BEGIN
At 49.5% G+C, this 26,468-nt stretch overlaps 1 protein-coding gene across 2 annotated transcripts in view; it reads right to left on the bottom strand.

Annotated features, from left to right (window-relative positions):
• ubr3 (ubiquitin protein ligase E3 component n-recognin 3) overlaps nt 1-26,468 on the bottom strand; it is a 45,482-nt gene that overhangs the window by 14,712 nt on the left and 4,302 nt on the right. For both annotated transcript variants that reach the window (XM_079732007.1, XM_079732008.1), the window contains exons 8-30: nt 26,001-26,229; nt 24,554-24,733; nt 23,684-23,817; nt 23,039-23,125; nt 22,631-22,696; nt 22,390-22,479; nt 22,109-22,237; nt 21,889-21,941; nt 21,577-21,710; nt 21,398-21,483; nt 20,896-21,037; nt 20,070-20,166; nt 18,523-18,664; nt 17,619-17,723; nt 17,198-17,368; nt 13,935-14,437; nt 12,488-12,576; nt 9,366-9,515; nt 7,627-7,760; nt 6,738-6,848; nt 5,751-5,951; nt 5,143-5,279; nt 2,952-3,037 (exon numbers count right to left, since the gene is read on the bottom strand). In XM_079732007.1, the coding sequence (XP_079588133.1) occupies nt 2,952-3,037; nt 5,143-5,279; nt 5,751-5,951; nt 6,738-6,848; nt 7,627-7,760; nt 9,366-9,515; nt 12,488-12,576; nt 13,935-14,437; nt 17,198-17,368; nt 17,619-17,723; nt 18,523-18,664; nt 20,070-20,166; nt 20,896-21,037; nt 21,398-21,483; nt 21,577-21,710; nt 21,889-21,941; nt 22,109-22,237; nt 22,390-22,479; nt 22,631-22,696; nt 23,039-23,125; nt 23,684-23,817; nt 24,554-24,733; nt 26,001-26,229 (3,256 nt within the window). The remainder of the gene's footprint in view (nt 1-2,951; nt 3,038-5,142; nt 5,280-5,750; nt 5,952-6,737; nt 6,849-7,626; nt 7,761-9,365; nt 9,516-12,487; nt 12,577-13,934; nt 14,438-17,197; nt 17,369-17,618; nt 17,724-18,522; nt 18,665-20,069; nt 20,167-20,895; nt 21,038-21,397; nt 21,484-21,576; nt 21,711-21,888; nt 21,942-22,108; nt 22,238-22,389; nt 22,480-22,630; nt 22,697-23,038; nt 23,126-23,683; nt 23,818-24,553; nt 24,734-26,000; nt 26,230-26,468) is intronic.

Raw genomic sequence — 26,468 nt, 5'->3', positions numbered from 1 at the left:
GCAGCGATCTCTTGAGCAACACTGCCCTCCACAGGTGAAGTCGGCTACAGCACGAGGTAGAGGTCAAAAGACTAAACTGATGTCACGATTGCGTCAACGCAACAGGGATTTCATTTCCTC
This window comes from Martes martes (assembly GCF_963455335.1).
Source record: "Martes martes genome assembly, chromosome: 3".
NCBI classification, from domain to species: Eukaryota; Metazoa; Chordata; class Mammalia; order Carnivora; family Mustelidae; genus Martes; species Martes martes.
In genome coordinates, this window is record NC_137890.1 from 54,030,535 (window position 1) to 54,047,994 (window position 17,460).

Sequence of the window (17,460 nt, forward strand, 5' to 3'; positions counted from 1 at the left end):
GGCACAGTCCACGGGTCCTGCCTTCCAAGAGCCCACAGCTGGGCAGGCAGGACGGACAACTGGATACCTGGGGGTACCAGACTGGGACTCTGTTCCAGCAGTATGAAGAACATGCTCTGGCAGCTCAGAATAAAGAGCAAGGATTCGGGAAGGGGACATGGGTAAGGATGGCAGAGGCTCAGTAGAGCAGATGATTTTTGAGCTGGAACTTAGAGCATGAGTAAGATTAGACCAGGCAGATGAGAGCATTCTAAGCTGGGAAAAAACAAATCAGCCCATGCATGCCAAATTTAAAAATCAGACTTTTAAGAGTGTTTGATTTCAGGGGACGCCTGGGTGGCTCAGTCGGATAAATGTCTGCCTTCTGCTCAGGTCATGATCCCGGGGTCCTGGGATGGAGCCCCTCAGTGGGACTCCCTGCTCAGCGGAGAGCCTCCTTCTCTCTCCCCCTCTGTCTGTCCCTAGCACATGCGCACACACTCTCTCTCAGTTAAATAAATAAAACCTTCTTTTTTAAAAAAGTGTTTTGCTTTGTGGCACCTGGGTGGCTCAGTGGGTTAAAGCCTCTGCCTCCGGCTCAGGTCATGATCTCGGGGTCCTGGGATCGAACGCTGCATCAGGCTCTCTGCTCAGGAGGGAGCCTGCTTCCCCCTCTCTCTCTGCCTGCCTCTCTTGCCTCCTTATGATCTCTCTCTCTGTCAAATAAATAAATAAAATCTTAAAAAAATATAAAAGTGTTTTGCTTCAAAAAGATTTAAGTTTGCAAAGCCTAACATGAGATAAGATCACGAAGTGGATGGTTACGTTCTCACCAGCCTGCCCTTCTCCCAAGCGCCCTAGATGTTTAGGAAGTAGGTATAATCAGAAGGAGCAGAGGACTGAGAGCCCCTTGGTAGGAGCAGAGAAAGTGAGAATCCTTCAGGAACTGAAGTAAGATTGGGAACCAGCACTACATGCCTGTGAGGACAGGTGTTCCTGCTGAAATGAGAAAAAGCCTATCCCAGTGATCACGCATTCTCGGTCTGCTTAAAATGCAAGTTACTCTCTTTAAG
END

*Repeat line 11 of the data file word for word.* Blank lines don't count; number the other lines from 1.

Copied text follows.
GGCACAGTCCACGGGTCCTGCCTTCCAAGAGCCCACAGCTGGGCAGGCAGGACGGACAACTGGATACCTGGGGGTACCAGACTGGGACTCTGTTCCAGCAGTATGAAGAACATGCTCTGGCAGCTCAGAATAAAGAGCAAGGATTCGGGAAGGGGACATGGGTAAGGATGGCAGAGGCTCAGTAGAGCAGATGATTTTTGAGCTGGAACTTAGAGCATGAGTAAGATTAGACCAGGCAGATGAGAGCATTCTAAGCTGGGAAAAAACAAATCAGCCCATGCATGCCAAATTTAAAAATCAGACTTTTAAGAGTGTTTGATTTCAGGGGACGCCTGGGTGGCTCAGTCGGATAAATGTCTGCCTTCTGCTCAGGTCATGATCCCGGGGTCCTGGGATGGAGCCCCTCAGTGGGACTCCCTGCTCAGCGGAGAGCCTCCTTCTCTCTCCCCCTCTGTCTGTCCCTAGCACATGCGCACACACTCTCTCTCAGTTAAATAAATAAAACCTTCTTTTTTAAAAAAGTGTTTTGCTTTGTGGCACCTGGGTGGCTCAGTGGGTTAAAGCCTCTGCCTCCGGCTCAGGTCATGATCTCGGGGTCCTGGGATCGAACGCTGCATCAGGCTCTCTGCTCAGGAGGGAGCCTGCTTCCCCCTCTCTCTCTGCCTGCCTCTCTTGCCTCCTTATGATCTCTCTCTCTGTCAAATAAATAAATAAAATCTTAAAAAAATATAAAAGTGTTTTGCTTCAAAAAGATTTAAGTTTGCAAAGCCTAACATGAGATAAGATCACGAAGTGGATGGTTACGTTCTCACCAGCCTGCCCTTCTCCCAAGCGCCCTAGATGTTTAGGAAGTAGGTATAATCAGAAGGAGCAGAGGACTGAGAGCCCCTTGGTAGGAGCAGAGAAAGTGAGAATCCTTCAGGAACTGAAGTAAGATTGGGAACCAGCACTACATGCCTGTGAGGACAGGTGTTCCTGCTGAAATGAGAAAAAGCCTATCCCAGTGATCACGCATTCTCGGTCTGCTTAAAATGCAAGTTACTCTCTTTAAG